PROVIDENCE, R.I. [Brown University] — Across the nation, medical students are more likely to experience burnout and depression than peers on different career paths, research shows. In fact, nearly half of all U.S. medical students report symptoms of burnout, including emotional exhaustion, feelings of detachment toward patients and a low sense of personal accomplishment. This elevated risk can persist into residency training.
Brown University’s Warren Alpert Medical School is confronting that challenge head-on.
With the appointment of its first chief wellness officer, the school has taken a major step toward providing advanced support, guidance and tools for medical students to protect their mental health and preserve their emotional wellness. As envisioned, the chief wellness officer will serve as a champion for the promotion of a healthy environment for students and for the development of lifelong skills to maintain physical and mental well-being during medical school as well as in their future careers. The full-time staff member will also help to develop and maintain a culturally competent wellness curriculum for medical students.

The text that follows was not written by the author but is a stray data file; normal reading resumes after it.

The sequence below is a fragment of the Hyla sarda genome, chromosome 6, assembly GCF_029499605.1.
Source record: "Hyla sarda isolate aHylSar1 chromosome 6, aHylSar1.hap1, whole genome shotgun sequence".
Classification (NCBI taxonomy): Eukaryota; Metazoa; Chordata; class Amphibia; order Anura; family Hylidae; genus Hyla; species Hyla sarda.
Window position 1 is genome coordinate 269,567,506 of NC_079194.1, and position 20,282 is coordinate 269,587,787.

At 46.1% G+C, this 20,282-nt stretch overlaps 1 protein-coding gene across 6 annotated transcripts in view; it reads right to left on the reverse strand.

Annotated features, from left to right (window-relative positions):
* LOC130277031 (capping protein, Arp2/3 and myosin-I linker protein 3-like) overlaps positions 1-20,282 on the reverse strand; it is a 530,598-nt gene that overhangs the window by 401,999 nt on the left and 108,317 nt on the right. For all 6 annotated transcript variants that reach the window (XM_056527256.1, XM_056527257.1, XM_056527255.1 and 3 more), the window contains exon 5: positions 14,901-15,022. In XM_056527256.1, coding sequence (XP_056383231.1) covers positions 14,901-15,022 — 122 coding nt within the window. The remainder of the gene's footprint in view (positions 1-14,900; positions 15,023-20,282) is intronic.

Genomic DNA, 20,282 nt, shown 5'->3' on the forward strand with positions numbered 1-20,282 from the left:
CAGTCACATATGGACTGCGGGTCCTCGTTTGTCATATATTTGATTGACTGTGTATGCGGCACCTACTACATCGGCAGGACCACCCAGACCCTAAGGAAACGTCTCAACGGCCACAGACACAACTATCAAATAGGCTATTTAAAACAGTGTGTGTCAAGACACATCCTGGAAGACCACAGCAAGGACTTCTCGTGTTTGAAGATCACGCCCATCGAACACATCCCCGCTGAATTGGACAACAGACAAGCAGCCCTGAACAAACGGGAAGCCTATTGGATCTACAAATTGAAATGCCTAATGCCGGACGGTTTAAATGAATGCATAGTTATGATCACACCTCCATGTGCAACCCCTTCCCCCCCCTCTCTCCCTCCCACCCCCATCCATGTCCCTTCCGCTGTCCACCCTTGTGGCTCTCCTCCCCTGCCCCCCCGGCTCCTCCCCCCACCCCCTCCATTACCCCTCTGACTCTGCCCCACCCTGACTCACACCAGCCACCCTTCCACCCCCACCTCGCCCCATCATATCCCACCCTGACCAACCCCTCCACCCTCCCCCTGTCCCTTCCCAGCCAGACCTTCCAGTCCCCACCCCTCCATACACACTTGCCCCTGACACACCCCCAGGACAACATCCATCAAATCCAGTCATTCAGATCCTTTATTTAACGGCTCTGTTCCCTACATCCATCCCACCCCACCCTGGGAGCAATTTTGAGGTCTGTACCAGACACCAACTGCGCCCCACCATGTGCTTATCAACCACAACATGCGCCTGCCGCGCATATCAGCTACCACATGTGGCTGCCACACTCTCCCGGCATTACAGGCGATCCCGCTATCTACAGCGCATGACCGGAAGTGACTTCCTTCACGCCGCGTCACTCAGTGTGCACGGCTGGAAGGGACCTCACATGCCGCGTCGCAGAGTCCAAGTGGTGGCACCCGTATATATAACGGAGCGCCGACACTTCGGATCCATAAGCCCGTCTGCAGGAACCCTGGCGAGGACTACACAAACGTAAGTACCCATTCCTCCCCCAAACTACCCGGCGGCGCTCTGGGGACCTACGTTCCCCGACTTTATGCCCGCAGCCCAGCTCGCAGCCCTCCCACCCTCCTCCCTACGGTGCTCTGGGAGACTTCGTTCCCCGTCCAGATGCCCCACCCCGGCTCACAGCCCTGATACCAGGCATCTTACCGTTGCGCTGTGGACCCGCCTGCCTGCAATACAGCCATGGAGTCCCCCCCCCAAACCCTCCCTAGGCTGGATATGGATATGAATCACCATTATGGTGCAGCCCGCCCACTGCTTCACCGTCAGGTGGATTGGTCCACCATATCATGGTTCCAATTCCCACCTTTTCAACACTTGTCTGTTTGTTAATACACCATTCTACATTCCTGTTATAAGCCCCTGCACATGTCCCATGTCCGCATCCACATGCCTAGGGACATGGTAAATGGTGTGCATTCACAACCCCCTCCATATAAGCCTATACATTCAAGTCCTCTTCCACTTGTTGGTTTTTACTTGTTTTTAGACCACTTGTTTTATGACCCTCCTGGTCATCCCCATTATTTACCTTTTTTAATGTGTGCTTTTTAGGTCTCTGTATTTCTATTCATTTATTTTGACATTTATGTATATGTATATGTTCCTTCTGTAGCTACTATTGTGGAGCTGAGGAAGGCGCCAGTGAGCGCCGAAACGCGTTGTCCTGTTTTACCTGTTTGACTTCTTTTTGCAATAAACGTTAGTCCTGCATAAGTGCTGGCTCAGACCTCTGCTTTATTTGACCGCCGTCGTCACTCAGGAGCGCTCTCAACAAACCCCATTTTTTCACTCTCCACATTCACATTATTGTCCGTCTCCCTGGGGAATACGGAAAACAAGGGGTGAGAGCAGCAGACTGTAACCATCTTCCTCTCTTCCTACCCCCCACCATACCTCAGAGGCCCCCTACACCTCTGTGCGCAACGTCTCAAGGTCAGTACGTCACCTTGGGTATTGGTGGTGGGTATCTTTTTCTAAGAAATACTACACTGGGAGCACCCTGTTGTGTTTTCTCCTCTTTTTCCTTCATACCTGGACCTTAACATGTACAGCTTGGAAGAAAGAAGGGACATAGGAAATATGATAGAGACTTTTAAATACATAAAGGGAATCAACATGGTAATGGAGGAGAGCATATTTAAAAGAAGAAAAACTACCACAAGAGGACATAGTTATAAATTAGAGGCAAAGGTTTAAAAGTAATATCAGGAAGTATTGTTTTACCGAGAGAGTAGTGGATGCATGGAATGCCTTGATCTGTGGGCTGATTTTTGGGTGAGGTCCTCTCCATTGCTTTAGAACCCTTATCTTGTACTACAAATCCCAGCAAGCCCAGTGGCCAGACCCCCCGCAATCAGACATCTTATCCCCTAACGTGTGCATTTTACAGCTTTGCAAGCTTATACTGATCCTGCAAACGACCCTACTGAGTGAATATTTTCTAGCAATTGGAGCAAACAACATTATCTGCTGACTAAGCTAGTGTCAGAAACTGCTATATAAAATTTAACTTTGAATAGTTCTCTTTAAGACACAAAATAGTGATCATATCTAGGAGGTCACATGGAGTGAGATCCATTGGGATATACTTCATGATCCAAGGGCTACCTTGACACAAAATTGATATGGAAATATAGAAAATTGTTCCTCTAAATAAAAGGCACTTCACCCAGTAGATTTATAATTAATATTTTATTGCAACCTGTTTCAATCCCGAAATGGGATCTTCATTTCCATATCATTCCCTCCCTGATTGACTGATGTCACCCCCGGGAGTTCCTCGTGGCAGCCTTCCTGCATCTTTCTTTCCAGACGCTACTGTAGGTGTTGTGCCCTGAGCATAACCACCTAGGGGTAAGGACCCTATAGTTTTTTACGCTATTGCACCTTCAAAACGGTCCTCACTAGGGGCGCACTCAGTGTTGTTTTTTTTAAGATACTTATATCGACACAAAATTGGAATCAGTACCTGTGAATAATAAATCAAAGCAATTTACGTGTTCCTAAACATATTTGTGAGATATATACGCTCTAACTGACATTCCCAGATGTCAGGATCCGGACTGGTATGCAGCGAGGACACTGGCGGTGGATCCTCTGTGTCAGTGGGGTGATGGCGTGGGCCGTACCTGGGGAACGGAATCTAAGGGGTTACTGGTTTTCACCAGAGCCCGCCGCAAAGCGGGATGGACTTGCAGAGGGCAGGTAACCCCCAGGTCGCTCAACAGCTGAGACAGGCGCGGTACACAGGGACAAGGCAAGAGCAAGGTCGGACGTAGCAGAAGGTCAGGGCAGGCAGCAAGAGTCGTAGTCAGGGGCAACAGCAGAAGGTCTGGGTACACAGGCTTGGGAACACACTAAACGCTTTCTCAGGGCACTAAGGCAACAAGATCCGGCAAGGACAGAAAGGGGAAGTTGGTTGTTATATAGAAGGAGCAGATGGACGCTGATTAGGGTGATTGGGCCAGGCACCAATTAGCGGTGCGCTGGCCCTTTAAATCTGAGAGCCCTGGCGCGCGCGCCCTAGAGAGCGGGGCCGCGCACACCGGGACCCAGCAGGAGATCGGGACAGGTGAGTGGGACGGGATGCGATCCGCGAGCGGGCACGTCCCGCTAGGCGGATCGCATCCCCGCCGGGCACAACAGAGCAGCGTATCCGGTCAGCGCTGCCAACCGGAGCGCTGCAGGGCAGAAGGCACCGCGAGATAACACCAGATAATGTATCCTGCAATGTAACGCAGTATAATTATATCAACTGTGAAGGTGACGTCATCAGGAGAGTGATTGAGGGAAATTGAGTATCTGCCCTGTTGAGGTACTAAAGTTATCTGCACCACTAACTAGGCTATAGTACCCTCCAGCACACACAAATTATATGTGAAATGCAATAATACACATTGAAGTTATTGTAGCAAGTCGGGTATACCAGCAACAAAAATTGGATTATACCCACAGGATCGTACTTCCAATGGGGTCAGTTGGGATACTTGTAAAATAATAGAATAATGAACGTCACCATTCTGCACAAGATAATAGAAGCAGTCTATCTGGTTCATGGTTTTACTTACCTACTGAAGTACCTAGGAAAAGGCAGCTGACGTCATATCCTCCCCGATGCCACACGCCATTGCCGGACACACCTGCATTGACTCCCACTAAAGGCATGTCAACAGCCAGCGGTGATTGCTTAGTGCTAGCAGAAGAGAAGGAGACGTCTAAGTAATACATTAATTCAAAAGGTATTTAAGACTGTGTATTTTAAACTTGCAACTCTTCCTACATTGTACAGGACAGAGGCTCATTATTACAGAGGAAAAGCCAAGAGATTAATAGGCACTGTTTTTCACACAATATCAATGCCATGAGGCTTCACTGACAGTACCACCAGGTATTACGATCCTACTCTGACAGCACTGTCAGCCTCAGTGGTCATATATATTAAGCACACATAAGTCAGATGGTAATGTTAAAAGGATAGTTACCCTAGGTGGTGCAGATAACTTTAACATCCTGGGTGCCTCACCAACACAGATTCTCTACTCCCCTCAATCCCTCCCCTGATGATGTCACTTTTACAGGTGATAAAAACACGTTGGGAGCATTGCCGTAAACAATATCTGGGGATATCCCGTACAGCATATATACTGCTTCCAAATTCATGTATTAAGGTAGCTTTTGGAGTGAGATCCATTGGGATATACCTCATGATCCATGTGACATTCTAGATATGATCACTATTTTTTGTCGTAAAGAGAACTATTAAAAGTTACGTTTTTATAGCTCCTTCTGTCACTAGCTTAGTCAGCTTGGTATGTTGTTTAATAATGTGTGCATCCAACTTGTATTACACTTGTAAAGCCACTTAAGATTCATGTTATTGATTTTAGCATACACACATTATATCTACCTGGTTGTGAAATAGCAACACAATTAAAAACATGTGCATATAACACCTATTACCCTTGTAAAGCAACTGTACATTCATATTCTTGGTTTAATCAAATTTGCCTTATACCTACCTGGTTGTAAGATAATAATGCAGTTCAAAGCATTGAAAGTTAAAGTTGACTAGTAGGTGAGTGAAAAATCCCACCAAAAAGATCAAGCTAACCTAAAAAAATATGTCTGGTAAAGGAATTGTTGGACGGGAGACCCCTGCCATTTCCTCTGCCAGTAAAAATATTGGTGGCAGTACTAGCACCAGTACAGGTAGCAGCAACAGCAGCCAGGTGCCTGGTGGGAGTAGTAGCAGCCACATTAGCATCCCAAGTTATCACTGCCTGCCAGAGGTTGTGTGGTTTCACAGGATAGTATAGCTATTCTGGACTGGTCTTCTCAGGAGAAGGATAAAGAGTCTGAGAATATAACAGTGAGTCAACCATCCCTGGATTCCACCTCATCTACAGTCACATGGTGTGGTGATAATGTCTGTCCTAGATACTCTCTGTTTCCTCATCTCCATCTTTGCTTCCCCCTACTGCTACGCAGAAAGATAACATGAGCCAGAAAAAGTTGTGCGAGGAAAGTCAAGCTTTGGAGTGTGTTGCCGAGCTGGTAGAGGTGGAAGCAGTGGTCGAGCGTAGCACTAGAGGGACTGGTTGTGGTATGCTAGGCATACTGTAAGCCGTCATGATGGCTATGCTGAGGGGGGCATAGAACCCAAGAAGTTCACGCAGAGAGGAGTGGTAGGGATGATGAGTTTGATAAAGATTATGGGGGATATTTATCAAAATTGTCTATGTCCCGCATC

As the school’s inaugural chief wellness officer, Kelly Holder brings a wealth of experience. After earning a bachelor’s degree in biochemistry at Oakwood University, a historically Black university in Alabama, Holder earned a master’s in psychology and Ph.D. in clinical psychology at Loma Linda University in California. She completed her psychology internship at the Loma Linda V.A. Healthcare System and a postdoctoral fellowship in HIV mental health/behavioral medicine at Harbor-UCLA Medical Center.
This summer, she joined Brown from the Penn State College of Medicine and Hershey Medical Center, where she directed the Office for Professional Mental Health, starting a mental health service for medical and graduate students that was eventually expanded to treat residents, faculty and physicians. In addition to her role at the medical school, Holder will also be an assistant director for Counseling and Psychological Services at Brown.